Malta is in charge of the EU Council for the first time ever 

Malta has taken over the rotating presidency of the EU Council from Slovakia. This means that for the next six months the small island state plays a key role in setting the agenda, finding compromises and addressing a range of challenges such as the migration crisis and the expected start of the Brexit negotiations. We asked Maltese MEPs what their hopes and expectations were for their country's firs- ever presidency of the EU Council.

David Casa (EPP)


Malta´s presidency comes at a crucial time when the EU will be facing a number of challenges. Important elections will take place in France, the Netherlands and the UK is expected to trigger Article 50 during our presidency.  Brexit is undoubtedly an unprecedented challenge: the handling of these complex negotiations will shape the EU for decades to come.


Security and migration must also remain at the very top of the EU's agenda. I am hopeful and expect that greater focus will be placed on the general situation in the Mediterranean region as the overall security and illegal migratory routes remain a huge challenge which needs to be tackled decisively. 


Growth and jobs remain an overriding priority for the EU as a whole. Whilst unemployment in the EU has decreased over the last three years, disparities in unemployment figures between regions remain high.


Roberta Metsola (EPP)


The Maltese presidency is something that we have worked so hard for as a nation and it will be a very proud moment for Malta and Gozo.


As an MEP, and as a Maltese national, I want the presidency to have the best possible outcome for Europe and for Malta. In the coming months, perhaps more than ever before, we need to get the EU closer to citizens and reaffirm why we need Europe and the values that we hold so dear.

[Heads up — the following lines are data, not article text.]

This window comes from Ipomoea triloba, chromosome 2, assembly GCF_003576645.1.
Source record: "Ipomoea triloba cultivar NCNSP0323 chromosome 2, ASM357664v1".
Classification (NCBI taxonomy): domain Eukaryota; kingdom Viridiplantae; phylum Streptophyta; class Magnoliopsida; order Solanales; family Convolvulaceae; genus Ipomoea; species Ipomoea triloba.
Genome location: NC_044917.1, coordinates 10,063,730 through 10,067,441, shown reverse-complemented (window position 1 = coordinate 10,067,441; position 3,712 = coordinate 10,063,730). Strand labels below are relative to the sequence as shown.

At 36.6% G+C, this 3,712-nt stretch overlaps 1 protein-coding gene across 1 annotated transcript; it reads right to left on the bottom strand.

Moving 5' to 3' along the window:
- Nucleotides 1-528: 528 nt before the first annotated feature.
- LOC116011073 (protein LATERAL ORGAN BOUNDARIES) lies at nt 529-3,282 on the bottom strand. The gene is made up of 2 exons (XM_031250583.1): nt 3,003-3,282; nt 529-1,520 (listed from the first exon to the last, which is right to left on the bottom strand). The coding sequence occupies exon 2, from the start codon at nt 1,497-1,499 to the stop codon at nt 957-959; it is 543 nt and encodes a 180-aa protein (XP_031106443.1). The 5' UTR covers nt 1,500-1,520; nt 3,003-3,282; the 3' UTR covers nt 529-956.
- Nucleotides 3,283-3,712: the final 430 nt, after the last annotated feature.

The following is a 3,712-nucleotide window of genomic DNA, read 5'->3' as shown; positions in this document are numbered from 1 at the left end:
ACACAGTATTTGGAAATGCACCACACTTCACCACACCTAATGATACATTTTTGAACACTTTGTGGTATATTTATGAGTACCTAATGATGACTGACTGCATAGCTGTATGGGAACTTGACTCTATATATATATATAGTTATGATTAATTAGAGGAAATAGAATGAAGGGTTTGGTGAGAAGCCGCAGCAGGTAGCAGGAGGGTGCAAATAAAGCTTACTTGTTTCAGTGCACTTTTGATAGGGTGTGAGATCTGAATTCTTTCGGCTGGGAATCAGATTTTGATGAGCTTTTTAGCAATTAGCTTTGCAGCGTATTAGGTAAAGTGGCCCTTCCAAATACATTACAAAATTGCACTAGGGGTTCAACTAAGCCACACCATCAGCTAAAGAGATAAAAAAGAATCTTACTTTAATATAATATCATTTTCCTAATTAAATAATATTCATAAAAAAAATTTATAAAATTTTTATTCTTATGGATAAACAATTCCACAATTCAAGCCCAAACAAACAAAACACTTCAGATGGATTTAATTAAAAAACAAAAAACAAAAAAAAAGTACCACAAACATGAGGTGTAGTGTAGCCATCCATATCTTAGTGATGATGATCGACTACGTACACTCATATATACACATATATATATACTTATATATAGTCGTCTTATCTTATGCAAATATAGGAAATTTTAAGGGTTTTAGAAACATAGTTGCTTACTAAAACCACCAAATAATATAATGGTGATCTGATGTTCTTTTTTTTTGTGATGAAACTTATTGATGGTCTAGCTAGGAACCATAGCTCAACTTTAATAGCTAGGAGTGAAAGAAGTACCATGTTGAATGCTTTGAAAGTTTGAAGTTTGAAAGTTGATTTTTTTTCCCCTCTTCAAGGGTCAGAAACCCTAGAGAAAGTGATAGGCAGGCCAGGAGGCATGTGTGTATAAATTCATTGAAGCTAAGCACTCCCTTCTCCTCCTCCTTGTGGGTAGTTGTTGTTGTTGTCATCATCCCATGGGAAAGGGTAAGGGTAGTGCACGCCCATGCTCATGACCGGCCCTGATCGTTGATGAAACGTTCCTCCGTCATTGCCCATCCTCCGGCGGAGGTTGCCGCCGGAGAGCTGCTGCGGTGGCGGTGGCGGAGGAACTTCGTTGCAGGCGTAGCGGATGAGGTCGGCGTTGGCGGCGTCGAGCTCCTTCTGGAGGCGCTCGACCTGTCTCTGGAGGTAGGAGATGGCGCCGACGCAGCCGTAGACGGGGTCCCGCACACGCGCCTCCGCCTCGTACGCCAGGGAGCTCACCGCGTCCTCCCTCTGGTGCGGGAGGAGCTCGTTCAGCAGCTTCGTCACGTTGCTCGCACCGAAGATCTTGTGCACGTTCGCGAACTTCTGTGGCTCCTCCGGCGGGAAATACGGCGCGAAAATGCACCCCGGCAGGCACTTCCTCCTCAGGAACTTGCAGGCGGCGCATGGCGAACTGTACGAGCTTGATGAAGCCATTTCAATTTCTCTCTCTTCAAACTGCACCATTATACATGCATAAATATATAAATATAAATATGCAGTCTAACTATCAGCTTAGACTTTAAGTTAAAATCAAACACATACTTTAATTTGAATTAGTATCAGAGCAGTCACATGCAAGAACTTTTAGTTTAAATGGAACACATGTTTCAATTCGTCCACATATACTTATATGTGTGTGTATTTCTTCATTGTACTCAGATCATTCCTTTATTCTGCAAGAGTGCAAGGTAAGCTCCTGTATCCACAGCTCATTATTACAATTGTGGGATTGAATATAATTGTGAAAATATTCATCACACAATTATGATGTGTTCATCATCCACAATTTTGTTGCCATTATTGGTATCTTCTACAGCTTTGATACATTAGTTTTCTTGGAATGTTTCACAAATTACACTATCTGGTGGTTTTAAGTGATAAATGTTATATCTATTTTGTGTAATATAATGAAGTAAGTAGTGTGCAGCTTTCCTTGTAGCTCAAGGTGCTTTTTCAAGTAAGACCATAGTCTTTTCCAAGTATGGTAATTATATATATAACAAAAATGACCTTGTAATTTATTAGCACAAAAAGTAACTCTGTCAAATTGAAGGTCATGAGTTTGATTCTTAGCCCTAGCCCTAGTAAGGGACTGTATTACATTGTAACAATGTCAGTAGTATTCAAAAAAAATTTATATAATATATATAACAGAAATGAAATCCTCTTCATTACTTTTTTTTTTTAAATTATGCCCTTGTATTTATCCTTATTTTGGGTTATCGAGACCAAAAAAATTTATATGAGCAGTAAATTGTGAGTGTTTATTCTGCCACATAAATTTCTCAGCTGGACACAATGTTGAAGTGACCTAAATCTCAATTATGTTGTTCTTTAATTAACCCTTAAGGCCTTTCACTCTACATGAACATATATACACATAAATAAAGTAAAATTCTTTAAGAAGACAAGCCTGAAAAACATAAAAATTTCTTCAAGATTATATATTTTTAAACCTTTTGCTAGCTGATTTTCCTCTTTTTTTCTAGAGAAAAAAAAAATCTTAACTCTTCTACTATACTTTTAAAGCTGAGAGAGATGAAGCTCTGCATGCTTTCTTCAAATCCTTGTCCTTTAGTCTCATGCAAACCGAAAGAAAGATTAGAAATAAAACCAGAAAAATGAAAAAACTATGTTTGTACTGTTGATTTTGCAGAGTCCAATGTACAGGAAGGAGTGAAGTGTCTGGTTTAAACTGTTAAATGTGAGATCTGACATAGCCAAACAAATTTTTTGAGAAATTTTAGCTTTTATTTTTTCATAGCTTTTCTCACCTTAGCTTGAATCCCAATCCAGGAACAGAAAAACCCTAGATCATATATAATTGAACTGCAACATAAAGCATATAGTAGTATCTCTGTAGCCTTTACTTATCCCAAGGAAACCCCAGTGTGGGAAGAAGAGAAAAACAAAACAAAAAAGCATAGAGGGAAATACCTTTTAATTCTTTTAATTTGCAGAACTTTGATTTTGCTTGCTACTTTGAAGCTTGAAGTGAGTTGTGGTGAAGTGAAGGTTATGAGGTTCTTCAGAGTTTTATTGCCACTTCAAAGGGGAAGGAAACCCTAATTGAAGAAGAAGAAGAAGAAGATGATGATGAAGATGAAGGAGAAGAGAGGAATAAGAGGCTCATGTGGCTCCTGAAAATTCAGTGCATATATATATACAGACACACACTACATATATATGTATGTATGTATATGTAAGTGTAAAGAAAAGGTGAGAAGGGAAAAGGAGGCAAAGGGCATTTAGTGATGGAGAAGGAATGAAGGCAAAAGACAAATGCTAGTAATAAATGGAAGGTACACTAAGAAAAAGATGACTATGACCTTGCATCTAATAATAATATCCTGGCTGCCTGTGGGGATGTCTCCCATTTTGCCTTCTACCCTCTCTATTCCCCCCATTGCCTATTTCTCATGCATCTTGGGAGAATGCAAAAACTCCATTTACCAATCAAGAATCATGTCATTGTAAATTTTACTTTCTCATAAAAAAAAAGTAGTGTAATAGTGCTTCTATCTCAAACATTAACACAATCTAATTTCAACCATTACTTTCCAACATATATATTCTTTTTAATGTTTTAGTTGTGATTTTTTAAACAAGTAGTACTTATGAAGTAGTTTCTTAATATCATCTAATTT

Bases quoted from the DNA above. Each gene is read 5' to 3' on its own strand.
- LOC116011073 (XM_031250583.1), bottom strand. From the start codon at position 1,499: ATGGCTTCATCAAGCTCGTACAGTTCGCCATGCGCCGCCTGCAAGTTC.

Europe needs people to stand up for it and I hope the Maltese presidency will do just that.


Therese Comodini Cachia (EPP)


The biggest challenge that the EU needs to address is that of ensuring citizen engagement in EU affairs as well as making the work of the institutions more relevant to the difficulties our citizens encounter. I say this without underestimating the challenges of Brexit and Trump's election.


I wish to see the Maltese presidency play a role in this as well as by making progress in the files relating to the Digital Single Market. Reaching an agreement and concluding files on this respect by ensuring that the EU has a legislative framework and infrastructure to make digital opportunities a reality is a necessary political vision for our citizens.


Alfred Sant (S&D)


The biggest challenge is ensuring that clear lines of communication are maintained in good faith between member states and the UK when Brexit negotiations start.  The EU, like the rest of the world, will be trying to come to terms with unprecedented uncertainties. Issues have to be managed transparently in a comprehensive and sensitive way.


Closer to the Maltese reality, a big challenge that Malta will face is, despite its size, to deal competently with the administrative and political complexities that will arise. I am confident this will be achieved. All things considered, I would most like to see progress on immigration and Mediterranean policies.


Miriam Dalli (S&D)


The biggest challenges will be the latest political developments in Europe, including Brexit and the elections in EU countries that can change the dynamics of the European Union. Priorities during the presidency certainly include progress on the European immigration policy. We need an asylum system that ensures solidarity and dignity in relocation. Other priorities in the areas I am working on include the circular economy and emissions, areas such as roaming and wi-fi access, as well as the European policy on liquefied natural gas.


Marlene Mizzi (S&D)


Having the EU presidency for first time is always challenging for smaller countries and having the presidency in such a turbulent times will make the work more difficult. The next six months must be about putting citizens at the heart of the EU agenda.  Europe needs to start listening to its people and acting on their concerns and aspirations. During the Maltese presidency, I hope to see progress in important areas such as migration, the digital single market, security and social inclusion.